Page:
if (m_connection != INVALID_SOCKET)
      const int BUFSIZE = 8096;
      char buffer[BUFSIZE+1];
      int received = recv(connection, buffer, BUFSIZE, 0);
      if (received > 0)
        buffer[received] = 0; // null terminate the buffer
        ProcessHTTPSpaces(buffer);  // spaces may come in a %20 so convert these back to spaces
        char* url = (char*)strchr(buffer, ' '); // string is "METHOD URL " + lots of other stuff
        if (url)
          url++[0] = 0; // null terminate the method, increment pointer to url
          char* pSpaceChar = (char*)strchr(url, ' ');
          if( pSpaceChar ) pSpaceChar[0] = 0; // null terminate after the second space to ignore extra stuff
          if( url[0] == '/' ) url++;
          HandleRequest(buffer, url);
The HandleRequest method has now been passed 2 parts. The first parameter will either be “GET” or “POST”.  I only support “GET” currently.
This method will extract the arguments from the URL and put them into a handy arguments class. For example a typical URL request to example an entity might look like:
This is interpreted as the command “ExamineEntity”  with the arguments “id=235422″ specifying which entity to examine and “verbose=true” specifying that we want the verbose version. Users of the system would register an “ExamineEntity” callback which would then appear on the main HTML page (or could be hidden if it should only be reached by an internal link).
  HTTPServer::Instance()->RegisterCallback(SZ("ExamineEntity"), SZ("Examine an entity"), &HTTPCallback_ExamineEntity, 0);
And so here is the code for HandleRequest. Again it has been simplified to keep this article to a wieldable length:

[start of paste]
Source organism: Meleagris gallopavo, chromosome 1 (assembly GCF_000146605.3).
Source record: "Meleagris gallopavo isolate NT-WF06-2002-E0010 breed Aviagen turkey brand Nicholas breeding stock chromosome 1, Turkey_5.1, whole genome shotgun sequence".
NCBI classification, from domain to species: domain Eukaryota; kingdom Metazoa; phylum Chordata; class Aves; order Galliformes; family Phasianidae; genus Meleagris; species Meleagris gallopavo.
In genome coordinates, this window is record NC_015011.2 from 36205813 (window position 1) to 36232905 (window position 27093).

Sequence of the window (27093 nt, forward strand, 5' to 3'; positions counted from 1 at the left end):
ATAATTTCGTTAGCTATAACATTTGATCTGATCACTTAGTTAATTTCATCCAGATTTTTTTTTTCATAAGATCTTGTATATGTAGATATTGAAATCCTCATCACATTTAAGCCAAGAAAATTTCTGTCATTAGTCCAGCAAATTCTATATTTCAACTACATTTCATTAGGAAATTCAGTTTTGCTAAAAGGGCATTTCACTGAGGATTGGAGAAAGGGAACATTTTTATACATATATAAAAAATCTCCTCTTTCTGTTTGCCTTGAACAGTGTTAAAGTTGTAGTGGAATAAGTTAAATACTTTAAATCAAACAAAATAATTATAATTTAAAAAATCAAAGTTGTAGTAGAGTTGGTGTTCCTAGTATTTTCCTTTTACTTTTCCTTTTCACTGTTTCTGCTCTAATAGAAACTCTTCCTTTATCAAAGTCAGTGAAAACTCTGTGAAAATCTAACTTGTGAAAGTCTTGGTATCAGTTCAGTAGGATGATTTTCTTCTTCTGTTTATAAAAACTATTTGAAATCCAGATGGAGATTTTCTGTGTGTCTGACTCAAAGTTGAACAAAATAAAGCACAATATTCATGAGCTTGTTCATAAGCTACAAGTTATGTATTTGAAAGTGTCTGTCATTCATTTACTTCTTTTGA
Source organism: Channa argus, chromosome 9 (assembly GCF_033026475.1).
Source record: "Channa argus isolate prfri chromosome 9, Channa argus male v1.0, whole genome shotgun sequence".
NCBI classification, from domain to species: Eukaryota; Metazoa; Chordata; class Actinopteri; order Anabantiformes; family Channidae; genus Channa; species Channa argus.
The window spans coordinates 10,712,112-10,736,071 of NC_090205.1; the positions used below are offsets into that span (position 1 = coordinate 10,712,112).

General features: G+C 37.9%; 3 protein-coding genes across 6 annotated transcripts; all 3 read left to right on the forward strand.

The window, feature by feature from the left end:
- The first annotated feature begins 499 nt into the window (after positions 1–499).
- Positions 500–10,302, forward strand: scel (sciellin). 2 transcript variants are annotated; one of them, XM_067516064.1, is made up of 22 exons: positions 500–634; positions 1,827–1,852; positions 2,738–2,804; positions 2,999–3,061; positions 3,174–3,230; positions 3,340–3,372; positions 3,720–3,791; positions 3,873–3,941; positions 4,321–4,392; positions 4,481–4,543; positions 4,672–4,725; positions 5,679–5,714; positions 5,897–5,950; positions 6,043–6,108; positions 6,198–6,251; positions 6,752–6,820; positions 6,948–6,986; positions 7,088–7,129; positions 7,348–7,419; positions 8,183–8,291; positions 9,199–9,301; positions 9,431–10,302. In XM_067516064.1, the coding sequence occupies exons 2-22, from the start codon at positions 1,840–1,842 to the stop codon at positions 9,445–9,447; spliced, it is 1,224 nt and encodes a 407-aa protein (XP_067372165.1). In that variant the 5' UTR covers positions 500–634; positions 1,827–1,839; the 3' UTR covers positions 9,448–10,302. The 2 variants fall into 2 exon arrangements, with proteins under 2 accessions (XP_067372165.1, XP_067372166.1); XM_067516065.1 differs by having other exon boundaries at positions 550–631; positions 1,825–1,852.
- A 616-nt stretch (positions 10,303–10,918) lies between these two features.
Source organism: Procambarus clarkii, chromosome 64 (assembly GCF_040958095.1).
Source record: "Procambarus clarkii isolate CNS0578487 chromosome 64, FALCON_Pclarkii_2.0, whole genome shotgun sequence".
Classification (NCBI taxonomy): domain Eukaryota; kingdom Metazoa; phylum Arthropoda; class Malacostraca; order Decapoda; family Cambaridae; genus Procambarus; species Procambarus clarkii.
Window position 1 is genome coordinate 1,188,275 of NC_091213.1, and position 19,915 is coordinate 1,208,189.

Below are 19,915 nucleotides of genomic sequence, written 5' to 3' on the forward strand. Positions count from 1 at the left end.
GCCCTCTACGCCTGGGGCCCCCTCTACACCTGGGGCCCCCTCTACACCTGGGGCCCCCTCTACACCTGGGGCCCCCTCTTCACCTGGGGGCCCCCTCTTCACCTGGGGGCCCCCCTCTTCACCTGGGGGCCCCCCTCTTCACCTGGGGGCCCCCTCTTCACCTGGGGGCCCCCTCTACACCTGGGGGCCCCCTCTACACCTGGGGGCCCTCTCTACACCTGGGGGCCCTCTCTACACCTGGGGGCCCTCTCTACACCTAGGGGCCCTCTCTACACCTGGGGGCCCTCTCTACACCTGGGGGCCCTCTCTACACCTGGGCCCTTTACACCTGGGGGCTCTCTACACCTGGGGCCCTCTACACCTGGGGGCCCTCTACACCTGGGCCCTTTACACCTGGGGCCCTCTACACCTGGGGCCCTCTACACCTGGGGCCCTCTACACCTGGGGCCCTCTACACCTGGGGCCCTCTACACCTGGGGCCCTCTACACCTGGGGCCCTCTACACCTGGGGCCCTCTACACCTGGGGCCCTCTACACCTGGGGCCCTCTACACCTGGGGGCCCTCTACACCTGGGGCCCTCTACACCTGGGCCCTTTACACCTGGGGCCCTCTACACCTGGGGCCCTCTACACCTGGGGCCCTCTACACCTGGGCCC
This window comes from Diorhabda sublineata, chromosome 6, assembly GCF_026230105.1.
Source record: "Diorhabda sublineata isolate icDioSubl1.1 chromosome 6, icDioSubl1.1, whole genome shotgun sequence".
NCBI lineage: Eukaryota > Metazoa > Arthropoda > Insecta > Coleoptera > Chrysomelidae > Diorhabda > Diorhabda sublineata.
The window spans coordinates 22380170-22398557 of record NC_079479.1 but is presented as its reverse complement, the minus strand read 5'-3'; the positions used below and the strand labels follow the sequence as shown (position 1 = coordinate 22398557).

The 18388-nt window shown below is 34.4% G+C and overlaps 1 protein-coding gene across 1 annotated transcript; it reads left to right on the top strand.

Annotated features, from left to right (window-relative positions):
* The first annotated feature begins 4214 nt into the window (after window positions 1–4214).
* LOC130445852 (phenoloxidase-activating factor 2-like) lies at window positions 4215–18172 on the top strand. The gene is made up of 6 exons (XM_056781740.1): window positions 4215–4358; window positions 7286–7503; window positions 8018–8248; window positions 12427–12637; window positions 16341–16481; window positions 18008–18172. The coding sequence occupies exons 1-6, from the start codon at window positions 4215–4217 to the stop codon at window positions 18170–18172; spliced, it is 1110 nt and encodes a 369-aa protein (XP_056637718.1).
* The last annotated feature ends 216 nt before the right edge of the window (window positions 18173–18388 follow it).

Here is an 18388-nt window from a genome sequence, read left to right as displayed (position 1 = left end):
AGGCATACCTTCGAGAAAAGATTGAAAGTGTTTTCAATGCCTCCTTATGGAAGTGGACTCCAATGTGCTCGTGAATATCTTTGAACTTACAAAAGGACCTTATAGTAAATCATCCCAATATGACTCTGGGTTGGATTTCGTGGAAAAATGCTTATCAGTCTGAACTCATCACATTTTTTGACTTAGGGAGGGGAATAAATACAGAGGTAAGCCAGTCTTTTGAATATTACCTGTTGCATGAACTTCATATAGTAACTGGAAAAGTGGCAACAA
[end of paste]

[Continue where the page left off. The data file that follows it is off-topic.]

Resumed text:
void HTTPServer::HandleRequest(const char* method, const char* url)
    // we only handle GET requests - may support POST in future
    if (!DMStringEqual(method, "GET"))
    // build the command and arg list
    DMString command = GrabCommand(url);
    DMHTTPArgList args;
    const char *pArg, *pValue;
    while (GrabValuePair(url, pArg, pValue))
      args.push_back(HTTPArgument(pArg, pValue));
    HTTPCallbackMap::iterator it = m_callbacks.find(command);
    if (it != m_callbacks.end())
      it->second.callback(it->second.pUserData, command, args);
      HTMLBuilder builder;
      builder.WriteLn("Unkown URL Command");
You’ll see the HTMLBuilder class in there. Your final output needs to be in HTML format so this class just enables you to do some simple logging and formatting without worrying about that aspect.  I think convenience is very important if you want all of your team to be able to get behind this debugging method and add their own HTML pages. I also have a helper class for the generation of sortable HTML tables, which I won’t go into now.
The final piece of the puzzle is the SendResponse method. This sends the HTML page back to your browser and is listed below. Note that this is hardcoding the type as text/html. You may want to customise this so you can handle other content types, but I’ve kept it simple for this article.
void HTTPServer::SendResponse(const char* pData, const char *pDataType)
    const char *pHeader = "HTTP/1.0 200 OK\r\n\r\n\r\n";
    int dataSize = strlen(pData);
    send(m_connection, pHeader, strlen(pHeader), 0);
    send(m_connection, pData, dataSize, 0);
So that’s basically it. You now have a bunch of game-side callbacks that get called whenever someone attempts to browse your ip address. The game callbacks just need to generate a HTML page by whatever method they like and pass it to “SendResponse”.


While I’ve explained my specific server callback implementation, the real purpose of the article was just to get you thinking about the idea of using HTML as a debugging interface to your application. It is simple, convenient, cross-platform, and gives you all the power of your browser for multiple windows, multiple applications without having to code your own net client. It’s now up to you to work interesting ways for it to help your project.